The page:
A Short Memoir of Prose Poems
Jimmy’s dad looked like an empty mailbox on a cloudy day.
He wore gray overalls and carried a red bandana
in his hip pocket that hung straight down like a windless flag.
He wore stiff black shoes and carried a metal lunch pail.
“James” sat over his shirt pocket announcing his name to the world.
Little strands of black thread unraveled from it like a spider.
On the way home from school we’d see him sitting
beside the pumps on an empty RC crate
cleaning his fingernails with a pocket knife
or over in the bay working under a car
with only his legs sticking out.
One day a Buick slipped off its jack and crushed him.
That’s when Jimmy stopped coming to school.
Our basement smelled like damp ashes when it rained.
I played down there in the summer by myself.
I'd pretend I was a prisoner and the basement was my cell.
The furnace was a firing squad.
I'd wrap the blindfold over my eyes, tie it tight, lean back
against the concrete wall, and stretch out my arms in a cross.
I liked the way the wall felt cold and damp against my back.
I'd shut my eyes, whisper a prayer, and wait.
Sometimes I'd stay quiet when Mom called.
August slipped in through the window
and slept heavy in my bed.
The sheets stuck to me like damp tape.
The table fan hummed a lullaby.
I turned my pillow over, propped it up,
and fell asleep reading Jack London.
Three children died beside the frozen lake today:
Charlie, Mick and me.
It was after Charlie caught a fish through the hole in the ice.
By the time Mick arrived the fish had lost its flops and was frozen.
So was Charlie.
Mick put the fish in his pocket, pulled Charlie by the collar
across the lake like a sled, propped him up against a tree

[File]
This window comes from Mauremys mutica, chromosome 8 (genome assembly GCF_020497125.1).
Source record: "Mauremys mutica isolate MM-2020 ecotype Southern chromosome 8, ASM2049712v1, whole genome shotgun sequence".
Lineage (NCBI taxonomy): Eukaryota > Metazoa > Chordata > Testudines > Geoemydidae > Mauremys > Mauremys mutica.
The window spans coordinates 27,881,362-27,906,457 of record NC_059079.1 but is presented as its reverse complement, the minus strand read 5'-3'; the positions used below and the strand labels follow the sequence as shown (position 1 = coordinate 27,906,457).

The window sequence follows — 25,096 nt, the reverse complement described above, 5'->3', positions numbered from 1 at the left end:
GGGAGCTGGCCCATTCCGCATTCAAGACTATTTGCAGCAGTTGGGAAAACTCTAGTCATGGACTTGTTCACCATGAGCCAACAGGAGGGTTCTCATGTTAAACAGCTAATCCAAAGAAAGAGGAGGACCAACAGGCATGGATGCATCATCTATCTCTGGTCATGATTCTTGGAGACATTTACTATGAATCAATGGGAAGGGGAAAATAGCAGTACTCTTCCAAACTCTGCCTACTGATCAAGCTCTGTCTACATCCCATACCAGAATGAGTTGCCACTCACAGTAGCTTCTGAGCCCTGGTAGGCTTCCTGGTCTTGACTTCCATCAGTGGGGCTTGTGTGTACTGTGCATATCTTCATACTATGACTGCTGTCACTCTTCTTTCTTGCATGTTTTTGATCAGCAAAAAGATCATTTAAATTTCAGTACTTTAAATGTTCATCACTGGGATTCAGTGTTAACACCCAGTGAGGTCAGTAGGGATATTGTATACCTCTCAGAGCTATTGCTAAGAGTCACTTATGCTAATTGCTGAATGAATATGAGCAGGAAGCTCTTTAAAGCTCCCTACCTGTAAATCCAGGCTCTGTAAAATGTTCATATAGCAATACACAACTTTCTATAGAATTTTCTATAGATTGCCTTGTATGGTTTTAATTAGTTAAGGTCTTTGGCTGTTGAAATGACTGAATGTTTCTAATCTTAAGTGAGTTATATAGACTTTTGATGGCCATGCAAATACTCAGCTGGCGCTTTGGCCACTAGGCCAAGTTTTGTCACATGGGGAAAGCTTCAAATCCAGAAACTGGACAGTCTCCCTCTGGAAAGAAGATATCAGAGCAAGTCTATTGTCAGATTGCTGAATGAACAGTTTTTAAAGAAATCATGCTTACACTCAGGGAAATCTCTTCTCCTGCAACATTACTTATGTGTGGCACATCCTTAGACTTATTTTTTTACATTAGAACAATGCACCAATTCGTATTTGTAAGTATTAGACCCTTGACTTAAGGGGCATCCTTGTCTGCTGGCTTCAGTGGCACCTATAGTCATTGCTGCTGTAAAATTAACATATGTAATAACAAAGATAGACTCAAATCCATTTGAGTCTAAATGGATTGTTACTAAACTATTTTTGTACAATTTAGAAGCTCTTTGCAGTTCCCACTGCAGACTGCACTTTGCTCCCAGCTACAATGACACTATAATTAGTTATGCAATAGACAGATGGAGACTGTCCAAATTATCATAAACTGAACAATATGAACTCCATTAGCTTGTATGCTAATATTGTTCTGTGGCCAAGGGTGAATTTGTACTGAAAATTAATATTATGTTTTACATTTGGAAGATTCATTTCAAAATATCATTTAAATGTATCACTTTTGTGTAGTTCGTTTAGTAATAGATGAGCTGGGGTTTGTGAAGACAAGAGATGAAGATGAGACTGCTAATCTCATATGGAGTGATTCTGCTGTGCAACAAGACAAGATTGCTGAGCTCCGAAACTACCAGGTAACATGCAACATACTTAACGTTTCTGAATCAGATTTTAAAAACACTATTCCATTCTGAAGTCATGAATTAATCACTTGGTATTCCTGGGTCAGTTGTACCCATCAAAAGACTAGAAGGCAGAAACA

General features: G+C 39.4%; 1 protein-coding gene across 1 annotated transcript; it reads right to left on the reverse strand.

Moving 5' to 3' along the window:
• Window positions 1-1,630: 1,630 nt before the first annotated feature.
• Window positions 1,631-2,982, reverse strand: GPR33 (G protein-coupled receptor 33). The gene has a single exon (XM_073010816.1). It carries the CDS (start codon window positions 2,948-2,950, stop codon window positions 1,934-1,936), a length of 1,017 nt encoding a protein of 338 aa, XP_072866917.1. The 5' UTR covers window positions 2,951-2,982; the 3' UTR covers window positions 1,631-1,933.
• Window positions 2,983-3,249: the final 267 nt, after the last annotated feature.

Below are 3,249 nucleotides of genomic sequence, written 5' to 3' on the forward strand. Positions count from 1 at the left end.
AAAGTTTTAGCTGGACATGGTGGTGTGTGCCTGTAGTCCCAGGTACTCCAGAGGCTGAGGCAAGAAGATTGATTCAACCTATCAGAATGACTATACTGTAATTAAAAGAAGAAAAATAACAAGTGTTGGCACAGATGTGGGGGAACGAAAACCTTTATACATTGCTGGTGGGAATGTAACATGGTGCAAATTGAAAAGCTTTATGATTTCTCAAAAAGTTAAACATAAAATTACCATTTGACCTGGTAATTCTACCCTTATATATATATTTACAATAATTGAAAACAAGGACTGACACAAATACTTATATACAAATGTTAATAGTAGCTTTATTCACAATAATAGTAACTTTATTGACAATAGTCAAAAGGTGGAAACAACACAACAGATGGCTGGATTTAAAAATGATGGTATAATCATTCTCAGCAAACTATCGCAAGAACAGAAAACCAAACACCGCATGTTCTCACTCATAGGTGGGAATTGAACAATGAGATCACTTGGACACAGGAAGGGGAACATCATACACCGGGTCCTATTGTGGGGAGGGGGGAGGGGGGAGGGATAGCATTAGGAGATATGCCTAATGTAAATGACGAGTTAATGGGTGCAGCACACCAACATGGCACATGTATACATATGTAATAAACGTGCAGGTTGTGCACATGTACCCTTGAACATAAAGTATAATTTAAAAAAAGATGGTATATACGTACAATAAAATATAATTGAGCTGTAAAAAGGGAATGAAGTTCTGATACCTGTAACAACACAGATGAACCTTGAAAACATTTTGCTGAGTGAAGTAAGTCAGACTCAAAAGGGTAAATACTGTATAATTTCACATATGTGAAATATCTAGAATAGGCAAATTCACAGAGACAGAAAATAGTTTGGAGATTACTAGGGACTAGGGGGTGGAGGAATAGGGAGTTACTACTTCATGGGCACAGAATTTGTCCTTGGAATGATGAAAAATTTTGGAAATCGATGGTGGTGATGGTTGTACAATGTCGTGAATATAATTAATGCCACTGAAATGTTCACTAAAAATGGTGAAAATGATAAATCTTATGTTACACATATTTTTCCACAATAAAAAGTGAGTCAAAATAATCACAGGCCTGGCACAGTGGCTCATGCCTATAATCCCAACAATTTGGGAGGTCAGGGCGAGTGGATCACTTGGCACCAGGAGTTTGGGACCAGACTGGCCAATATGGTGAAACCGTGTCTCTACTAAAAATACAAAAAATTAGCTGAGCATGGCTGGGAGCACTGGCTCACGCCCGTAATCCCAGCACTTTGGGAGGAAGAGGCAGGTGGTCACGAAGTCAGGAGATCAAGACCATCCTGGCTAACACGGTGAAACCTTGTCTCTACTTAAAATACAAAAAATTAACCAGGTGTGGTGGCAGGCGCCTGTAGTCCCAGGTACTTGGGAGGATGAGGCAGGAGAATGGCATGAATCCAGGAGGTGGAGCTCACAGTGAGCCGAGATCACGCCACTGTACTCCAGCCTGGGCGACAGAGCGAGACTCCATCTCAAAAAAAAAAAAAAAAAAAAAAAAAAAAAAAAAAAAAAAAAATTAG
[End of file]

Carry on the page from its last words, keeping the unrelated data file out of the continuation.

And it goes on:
and sat down beside him.
Little puffs of smoke like cartoon character balloons
floated out of Mick's mouth with each sigh.
Finally his eyes closed and the puffs stopped.
I walked over to the tree, put the fish in my pocket,
knelt in the snow and kissed them both on the cheek.
Then I sat down beside them and didn't get up.
Two days before my birthday, my sister died.
They buried her in the Strayhorn Cemetery
under the oak that wore its Spanish moss like a tattered shawl.
It rained the night before and everything was sticky.
We all stood bent and wore gray clothes.
I stood behind Uncle Billy staring into the wool of his coat,
thinking about how Sis was going to miss my birthday.
His coat moved and I heard someone crying.
Everyone’s shoes were covered in mud.
When we got back home,
my cake was waiting in the middle of the kitchen table.
People kept coming in and leaving all day.
I sat in the kitchen staring at my cake,
thinking how it would taste even though I wasn't hungry.
Riding to School
I sat in the car
watching the corn field
fan from my right eye.
With left eye shut,
I, the moving target,
The giant fan spun
like a wheel whose center weight
was the field’s unknown other side.
My father took me to school
because his father would not.
There was no way out.
the trigger of a man
In the backyard
of my father's house
a hen's warm neck
once filled my pale fist.
Her place on the stump
still wears my shadow
like a stain.
I was six
when they stuck me
inside the scrapbook
with a puppy in my lap.
Reopening it all now,
my hand touches
the truth of my father
who made me sit still
in that soft moment
when everything became
so neatly black and white.